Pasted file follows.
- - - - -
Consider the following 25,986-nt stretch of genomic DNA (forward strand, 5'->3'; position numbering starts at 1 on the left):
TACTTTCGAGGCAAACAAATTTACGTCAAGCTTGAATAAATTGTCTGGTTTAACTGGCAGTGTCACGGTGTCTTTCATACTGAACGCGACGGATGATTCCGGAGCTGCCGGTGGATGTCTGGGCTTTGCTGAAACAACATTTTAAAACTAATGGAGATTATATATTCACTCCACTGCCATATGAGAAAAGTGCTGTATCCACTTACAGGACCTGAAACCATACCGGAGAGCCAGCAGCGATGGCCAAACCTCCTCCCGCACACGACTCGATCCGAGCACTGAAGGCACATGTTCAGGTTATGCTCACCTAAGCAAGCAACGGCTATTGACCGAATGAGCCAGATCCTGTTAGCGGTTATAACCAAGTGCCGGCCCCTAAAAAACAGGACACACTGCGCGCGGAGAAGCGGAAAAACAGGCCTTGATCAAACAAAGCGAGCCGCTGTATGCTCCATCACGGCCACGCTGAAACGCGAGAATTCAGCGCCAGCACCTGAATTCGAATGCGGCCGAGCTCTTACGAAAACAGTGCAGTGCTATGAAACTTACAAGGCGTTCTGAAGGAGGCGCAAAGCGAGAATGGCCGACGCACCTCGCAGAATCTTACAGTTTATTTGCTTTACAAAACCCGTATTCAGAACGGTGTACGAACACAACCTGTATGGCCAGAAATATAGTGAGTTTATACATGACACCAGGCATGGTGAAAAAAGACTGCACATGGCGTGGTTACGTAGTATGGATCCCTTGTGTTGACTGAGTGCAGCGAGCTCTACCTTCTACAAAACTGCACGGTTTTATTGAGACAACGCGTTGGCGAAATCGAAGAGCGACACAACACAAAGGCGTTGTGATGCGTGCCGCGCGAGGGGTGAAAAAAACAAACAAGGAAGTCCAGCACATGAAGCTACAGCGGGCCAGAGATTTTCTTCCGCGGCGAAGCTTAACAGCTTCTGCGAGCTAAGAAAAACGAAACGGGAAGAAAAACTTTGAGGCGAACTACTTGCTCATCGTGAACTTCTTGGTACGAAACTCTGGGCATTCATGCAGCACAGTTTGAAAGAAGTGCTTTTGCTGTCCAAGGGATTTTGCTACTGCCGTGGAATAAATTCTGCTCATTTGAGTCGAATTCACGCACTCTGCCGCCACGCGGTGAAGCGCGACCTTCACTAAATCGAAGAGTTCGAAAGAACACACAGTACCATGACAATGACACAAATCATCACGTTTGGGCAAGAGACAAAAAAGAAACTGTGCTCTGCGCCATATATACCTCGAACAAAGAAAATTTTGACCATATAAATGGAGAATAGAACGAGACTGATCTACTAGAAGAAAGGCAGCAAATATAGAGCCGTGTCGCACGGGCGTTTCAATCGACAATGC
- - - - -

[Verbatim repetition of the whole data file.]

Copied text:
Consider the following 25,986-nt stretch of genomic DNA (forward strand, 5'->3'; position numbering starts at 1 on the left):
TACTTTCGAGGCAAACAAATTTACGTCAAGCTTGAATAAATTGTCTGGTTTAACTGGCAGTGTCACGGTGTCTTTCATACTGAACGCGACGGATGATTCCGGAGCTGCCGGTGGATGTCTGGGCTTTGCTGAAACAACATTTTAAAACTAATGGAGATTATATATTCACTCCACTGCCATATGAGAAAAGTGCTGTATCCACTTACAGGACCTGAAACCATACCGGAGAGCCAGCAGCGATGGCCAAACCTCCTCCCGCACACGACTCGATCCGAGCACTGAAGGCACATGTTCAGGTTATGCTCACCTAAGCAAGCAACGGCTATTGACCGAATGAGCCAGATCCTGTTAGCGGTTATAACCAAGTGCCGGCCCCTAAAAAACAGGACACACTGCGCGCGGAGAAGCGGAAAAACAGGCCTTGATCAAACAAAGCGAGCCGCTGTATGCTCCATCACGGCCACGCTGAAACGCGAGAATTCAGCGCCAGCACCTGAATTCGAATGCGGCCGAGCTCTTACGAAAACAGTGCAGTGCTATGAAACTTACAAGGCGTTCTGAAGGAGGCGCAAAGCGAGAATGGCCGACGCACCTCGCAGAATCTTACAGTTTATTTGCTTTACAAAACCCGTATTCAGAACGGTGTACGAACACAACCTGTATGGCCAGAAATATAGTGAGTTTATACATGACACCAGGCATGGTGAAAAAAGACTGCACATGGCGTGGTTACGTAGTATGGATCCCTTGTGTTGACTGAGTGCAGCGAGCTCTACCTTCTACAAAACTGCACGGTTTTATTGAGACAACGCGTTGGCGAAATCGAAGAGCGACACAACACAAAGGCGTTGTGATGCGTGCCGCGCGAGGGGTGAAAAAAACAAACAAGGAAGTCCAGCACATGAAGCTACAGCGGGCCAGAGATTTTCTTCCGCGGCGAAGCTTAACAGCTTCTGCGAGCTAAGAAAAACGAAACGGGAAGAAAAACTTTGAGGCGAACTACTTGCTCATCGTGAACTTCTTGGTACGAAACTCTGGGCATTCATGCAGCACAGTTTGAAAGAAGTGCTTTTGCTGTCCAAGGGATTTTGCTACTGCCGTGGAATAAATTCTGCTCATTTGAGTCGAATTCACGCACTCTGCCGCCACGCGGTGAAGCGCGACCTTCACTAAATCGAAGAGTTCGAAAGAACACACAGTACCATGACAATGACACAAATCATCACGTTTGGGCAAGAGACAAAAAAGAAACTGTGCTCTGCGCCATATATACCTCGAACAAAGAAAATTTTGACCATATAAATGGAGAATAGAACGAGACTGATCTACTAGAAGAAAGGCAGCAAATATAGAGCCGTGTCGCACGGGCGTTTCAATCGACAATGC